lego party!

Saturday, 25 February 2012

Lego is the coolest toy, but it also makes the coolest birthday theme. As Riley is now officially Lego obsessed, we simply had no other choice but to make his ninth birthday totally Lego Lego Lego.

First it was the invitation,which you can learn more about here.

Then it was the cake. I just had to do Lego bricks - I think they make the most charming Lego cake; and my only worry was making the icing colours deep enough (woe betide we have pastel Lego in this house!). So, I invested in Wilton's icing gels, and they are brilliant for getting that deep colour with minimal fuss.

All about easy, I tinted Betty Crocker frosting and slathered it over three cakes - one made in a loaf tin, one a square tin, one a rectangular tin. I sliced off the top of each cake to make it flat, then inverted it and covered it in icing. If you do this, you will minimise the need for a crumb coat.

For the connector dots, I simply iced around the edge of Oreo cookies, then plonked them on top of the cake and iced the top of each cookie. Easy peasy.

I used a large pizza stone for the cake and it still wasn't quite big enough! Filling the slab with M&Ms and decorating the edging with cardboard makes it all look a little more glam.

For decorations, again I went the easy route and cut {my eternal favourite} bunting from yellow card, sewing it together on my machine with red thread. I printed some letters in royal blue and cut them out, gluing them to the bunting. I sourced the Lego font for free online. Just google it.

I then scavenged and borrowed some Lego-y items. Props maestro Jennie McClelland lent me a stack of her kids' Duplo and I also used two parts of the three-part lunch box she gave me for my birthday. I filled tall glass jars with large Lego pieces, and a Lego stationery carousel was the perfect container for some delicious treats.

The cardboard Lego is SO easy to do. Simply cut card to your desired size then add circles cut from the same card, but glued on with padded double-sided tape or sticky foam dots that raise the circles up. If you don't have these, you could use a few layers of card underneath so the dots appear risen.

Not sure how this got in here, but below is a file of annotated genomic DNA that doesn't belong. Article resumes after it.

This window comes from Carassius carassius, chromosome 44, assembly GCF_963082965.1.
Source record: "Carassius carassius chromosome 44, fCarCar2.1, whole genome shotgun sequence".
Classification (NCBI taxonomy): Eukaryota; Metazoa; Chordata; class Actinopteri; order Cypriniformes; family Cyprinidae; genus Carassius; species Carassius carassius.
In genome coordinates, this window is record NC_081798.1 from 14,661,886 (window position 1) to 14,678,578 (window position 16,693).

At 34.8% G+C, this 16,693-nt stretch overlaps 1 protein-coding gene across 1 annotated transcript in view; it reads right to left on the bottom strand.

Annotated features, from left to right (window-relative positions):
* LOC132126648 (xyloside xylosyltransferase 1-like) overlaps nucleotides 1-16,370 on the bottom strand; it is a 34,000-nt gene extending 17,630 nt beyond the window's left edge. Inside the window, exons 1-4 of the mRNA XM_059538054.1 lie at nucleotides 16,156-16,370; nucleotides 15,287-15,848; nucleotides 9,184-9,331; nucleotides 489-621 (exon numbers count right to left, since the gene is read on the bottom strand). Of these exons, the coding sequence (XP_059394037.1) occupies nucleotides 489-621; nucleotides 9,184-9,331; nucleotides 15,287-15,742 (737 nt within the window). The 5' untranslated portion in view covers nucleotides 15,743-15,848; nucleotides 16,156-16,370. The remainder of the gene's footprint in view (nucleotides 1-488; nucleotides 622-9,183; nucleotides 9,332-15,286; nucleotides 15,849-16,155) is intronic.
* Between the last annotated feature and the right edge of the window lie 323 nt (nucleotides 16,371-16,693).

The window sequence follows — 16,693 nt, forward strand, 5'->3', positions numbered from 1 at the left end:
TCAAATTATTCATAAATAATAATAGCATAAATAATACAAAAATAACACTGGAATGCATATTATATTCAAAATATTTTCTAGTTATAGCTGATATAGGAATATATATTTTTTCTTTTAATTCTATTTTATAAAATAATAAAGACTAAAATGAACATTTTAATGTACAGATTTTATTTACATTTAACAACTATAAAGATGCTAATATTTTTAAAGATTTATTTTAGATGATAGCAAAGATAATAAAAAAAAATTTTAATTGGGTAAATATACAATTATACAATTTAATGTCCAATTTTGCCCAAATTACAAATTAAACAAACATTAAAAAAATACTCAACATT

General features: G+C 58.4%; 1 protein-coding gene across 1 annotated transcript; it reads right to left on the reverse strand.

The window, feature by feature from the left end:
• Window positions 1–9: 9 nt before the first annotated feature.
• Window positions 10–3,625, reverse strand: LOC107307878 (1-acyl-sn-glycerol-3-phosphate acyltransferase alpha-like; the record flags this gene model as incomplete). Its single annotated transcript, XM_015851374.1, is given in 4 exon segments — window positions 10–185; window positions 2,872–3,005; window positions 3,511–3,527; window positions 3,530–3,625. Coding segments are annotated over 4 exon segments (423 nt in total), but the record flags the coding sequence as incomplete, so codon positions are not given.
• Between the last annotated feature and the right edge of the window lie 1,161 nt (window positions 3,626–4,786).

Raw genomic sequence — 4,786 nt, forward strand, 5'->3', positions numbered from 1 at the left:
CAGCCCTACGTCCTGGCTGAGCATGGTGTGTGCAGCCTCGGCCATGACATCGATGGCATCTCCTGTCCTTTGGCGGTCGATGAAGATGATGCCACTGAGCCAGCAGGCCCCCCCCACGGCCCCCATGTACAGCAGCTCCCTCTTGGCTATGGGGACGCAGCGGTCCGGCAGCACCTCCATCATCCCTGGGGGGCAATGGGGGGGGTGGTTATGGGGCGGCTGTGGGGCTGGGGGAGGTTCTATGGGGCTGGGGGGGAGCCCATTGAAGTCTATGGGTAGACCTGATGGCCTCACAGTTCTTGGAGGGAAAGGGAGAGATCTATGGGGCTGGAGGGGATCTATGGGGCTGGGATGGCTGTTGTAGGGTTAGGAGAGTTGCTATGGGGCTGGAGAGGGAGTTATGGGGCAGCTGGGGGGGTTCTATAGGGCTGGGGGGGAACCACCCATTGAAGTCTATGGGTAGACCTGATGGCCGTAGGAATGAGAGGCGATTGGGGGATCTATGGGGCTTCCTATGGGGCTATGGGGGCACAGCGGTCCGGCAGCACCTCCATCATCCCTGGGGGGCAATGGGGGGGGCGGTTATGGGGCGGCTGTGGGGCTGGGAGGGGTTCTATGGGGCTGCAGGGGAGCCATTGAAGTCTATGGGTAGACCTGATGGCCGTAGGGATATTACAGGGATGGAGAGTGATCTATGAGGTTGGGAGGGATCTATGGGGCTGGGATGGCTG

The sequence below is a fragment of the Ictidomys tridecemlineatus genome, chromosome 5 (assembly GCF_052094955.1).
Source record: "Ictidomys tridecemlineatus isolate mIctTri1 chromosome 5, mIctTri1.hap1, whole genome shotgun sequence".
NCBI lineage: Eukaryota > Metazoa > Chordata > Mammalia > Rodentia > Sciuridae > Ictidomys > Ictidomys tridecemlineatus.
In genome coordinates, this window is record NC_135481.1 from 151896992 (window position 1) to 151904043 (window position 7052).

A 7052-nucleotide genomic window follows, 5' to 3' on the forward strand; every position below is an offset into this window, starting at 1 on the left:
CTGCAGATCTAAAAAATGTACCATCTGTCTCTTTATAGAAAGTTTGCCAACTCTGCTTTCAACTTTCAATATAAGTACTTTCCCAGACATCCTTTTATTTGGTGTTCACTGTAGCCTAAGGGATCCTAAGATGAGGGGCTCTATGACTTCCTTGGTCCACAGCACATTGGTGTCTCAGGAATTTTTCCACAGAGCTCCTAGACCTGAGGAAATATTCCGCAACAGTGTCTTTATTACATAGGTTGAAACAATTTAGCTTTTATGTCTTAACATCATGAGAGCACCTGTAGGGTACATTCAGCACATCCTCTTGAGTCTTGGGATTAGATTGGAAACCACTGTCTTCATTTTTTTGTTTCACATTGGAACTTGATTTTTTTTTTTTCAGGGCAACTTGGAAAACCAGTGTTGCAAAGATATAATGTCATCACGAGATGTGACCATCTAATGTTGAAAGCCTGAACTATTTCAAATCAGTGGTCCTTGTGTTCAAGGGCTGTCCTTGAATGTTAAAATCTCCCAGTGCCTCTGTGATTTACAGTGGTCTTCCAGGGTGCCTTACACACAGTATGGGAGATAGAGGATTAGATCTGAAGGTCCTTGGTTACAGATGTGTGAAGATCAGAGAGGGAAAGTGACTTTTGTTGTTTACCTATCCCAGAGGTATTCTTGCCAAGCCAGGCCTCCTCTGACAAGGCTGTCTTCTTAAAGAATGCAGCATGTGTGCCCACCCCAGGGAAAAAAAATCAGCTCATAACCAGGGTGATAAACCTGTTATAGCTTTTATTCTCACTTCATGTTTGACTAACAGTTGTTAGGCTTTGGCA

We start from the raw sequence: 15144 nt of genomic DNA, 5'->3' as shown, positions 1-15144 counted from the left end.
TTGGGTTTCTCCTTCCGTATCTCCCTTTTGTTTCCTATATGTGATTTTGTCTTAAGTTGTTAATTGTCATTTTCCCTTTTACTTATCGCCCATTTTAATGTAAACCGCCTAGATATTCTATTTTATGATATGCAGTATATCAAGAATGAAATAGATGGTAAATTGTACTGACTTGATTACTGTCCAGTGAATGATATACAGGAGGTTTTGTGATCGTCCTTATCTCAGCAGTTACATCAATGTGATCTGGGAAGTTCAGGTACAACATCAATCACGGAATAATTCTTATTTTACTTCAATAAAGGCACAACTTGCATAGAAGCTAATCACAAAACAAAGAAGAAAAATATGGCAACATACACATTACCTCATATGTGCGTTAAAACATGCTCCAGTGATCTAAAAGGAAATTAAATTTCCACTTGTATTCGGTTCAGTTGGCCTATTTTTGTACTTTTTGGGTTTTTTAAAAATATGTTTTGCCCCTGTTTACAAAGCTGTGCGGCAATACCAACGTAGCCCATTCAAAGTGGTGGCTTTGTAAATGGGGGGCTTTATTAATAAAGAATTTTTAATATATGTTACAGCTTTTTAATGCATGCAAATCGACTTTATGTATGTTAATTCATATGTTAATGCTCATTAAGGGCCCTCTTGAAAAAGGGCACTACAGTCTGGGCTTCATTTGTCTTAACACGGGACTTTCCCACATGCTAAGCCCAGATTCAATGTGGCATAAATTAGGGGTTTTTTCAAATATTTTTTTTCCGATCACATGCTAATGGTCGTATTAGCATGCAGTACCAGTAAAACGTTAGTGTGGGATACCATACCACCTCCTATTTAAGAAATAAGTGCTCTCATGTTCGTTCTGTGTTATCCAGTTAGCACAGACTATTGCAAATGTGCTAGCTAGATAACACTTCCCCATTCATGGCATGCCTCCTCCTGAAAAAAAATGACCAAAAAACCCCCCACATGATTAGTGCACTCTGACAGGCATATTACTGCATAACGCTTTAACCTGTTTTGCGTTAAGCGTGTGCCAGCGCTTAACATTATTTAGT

After present opening, the boys got busy with some Lego challenges. I first challenged them all to build the tallest tower in one minute. They loved it. Then I challenged them to make a crocodile out the pieces they had been given. The results were incredible.

Next was a series of houses, which again - were so utterly creative. I was very impressed, and the boys had so much fun . . . but then it was time for some serious rough and tumble in the backyard. Thanks, Paula, for the slide - the boys loved it!

Then it was inside for some well-earned food.

This was my first ever cake pops effort. Sheesh. They're not as easy as one would presume! I think I got a little over confident and initially made them without official instruction. Silly me. These little darlings ended up taking me half a day in the end, as I redid and redid them. What a shemozzle.

Here's how to do it [right]: bake a cake; I used orange poppyseed. Break it in half and rub the inside edges together over a bowl until you have a mass of crumbs. Discard outer coating. Add enough buttery frosting to make things sticky, but not gluggy. Roll tablespoons into balls, press a round flat lolly onto each ball, place on a lined baking tray and freeze, preferably overnight.

Melt your chocolate in a heatproof bowl in the microwave, adding any colouring gel before you start melting, and a few tablespoons of butter or vegetable shortening to loosen it all a little. Take your frozen cake balls from the freezer, dip a lollipop stick 1cm into the melted chocolate and insert it into a ball. Place it back on the tray. Refreeze briefly.